“I am rather ashamed to admit it, but during this whole week I am happier than I have ever been in my whole life before.

I thoroughly enjoyed this conventional-but-fun example of the 1930s campus whodunit for its solid plot and the obvious delight it finds in fixing the ways and wherefores of life at Cambridge, all told with the slightly ironic eye of an outsider (although an unexpected descent into religious piety proves towards the end proves an unnecessary and unwelcome addition). The plot has plenty of complication, most of which are satisfactorily cleared up by the end (although the apparent locked room mystery aspect is brushed away in a mere sentence disappointingly). For a slightly more critical appraisal, see TomCat’s musings at Beneath the Stains of Time where he reviewed this one last year (click here).

This is the seventh part of my contribution to the 2012 Vintage Mystery Readers Challenge, reviewing pre-1960 mysteries with the theme of school / education. Here are the links to my other reviews:

Lethal Locations: School

  1. Murder at School by (1931) by James Hilton
  2. Darkness at Pemberley by (1932) by TH White
  3. Murder on the Blackboard (1932) by Stuart Palmer
  4. Reunion with Murder (1942) by Timothy Fuller
  5. The Wench is Dead (1955) by Fredric Brown
  6. Landscape with Dead Dons (1956) by Robert Robinson

***** (3 fedora tips out of 5)

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This entry was posted in 2012 Vintage Mystery Reading Challenge, Campus Crime, Friday's Forgotten Book, Patrick Quentin, Q Patrick. Bookmark the permalink.

25 Responses to MURDER AT CAMBRIDGE (1932) by Q Patrick

  1. TracyK says:

    This sounds interesting to me. This is an author I have heard of, but don’t know much about, and certainly have never read. I will keep it in mind for future vintage reads.

    • Really worth seeking out TracyK. I am a big fan of the books that Webb wrote or co-wrote as ‘Q Patrick’ and later (mainly with Hugh Wheeler, who became sole author after 1952) also as ‘Patrick Quentin’ and onathan Stagge’ for their combination of psychological xcomplexity and clever plotting. This is very much an early book – the cream of the crops are those published from 1936 onwards with Wheeler as co-author. I’ve reveieved a couple of their earlier joint efforts (Turn of the Table by Stagge and Puzzle for Players by ‘Quentin)

  2. Sergio – Oh, nice choice. I’m a sucker for a fun academic mystery, and I do like the tongue-in-cheek approach. It’d be interesting I suspect to compare this to more modern versions of this kind of mystery.

    • Thanks Margot – the new edition from Ostara is a very welcome addition to the canon and a title well worth rescuing it seems to me. The books and especially the short stories under the ‘Q Patrick’ byline remain the least well-appreciated of the authors’ work.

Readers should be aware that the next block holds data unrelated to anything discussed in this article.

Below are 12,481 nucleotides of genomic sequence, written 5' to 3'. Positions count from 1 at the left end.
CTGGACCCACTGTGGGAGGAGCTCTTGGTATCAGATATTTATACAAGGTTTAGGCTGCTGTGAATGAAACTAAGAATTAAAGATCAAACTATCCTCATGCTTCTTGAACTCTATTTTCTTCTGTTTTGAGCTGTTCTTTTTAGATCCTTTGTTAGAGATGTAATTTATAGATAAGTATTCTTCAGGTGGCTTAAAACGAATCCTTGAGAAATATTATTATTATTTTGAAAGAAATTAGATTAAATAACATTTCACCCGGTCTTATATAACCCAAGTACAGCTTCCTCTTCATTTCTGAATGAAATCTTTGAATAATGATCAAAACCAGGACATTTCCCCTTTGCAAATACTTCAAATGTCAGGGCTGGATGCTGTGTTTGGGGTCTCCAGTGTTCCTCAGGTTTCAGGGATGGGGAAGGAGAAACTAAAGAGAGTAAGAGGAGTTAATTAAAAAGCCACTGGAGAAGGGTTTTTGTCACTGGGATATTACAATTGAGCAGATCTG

3. I’m curious: what was unwelcome to you about the religious piety in the plot?

    • Hello there – yes, you’ve caught me out, I am most definitely an anti-clericalist. However, in the case of the book there is an extraordinary breach in style where the narrator goes from his usual ebullient self to a Sunday service sequence which suddenly becomes very solemn and it all turns into a kind of sermon giving thanks for sparing the hero’s possible gilfriend – it sticks out horribly and I genuinely have no idea what it’s doing in the book as it is very unconvincing.

  4. Sergio: I just picked this one up this year (I’ve been searching diligently for it for quite a while & actually snagged the Popular Library edition you picture above). Like Margot, I love the academic mysteries. I’m hoping to read it sometime in 2013.

  5. Patrick says:

    I really like the work I’ve read by the Quentin writing team. However, it’s such a complex group arrangement that I honestly have no idea who helped write what with who!

    • Hello mate – I must admit, when I read my first ‘Quentin’ (30 years ago … probably well before you parents even met, right? Mamma mia …) I was just utterly fascinated by the complications thrown up over the authorship. The best of them are probably the Webb and Wheeler titles from 1936 to 1952 though Wheeler’s later books, especially the Symons favourite The Man with Two Wives (review coming shortly) is very impressive too of course and he does deserve a lot of the credit. John Norris reckons that webb was mainly the plots man, with an interest in gruesome true crime, and I think he’s probably right.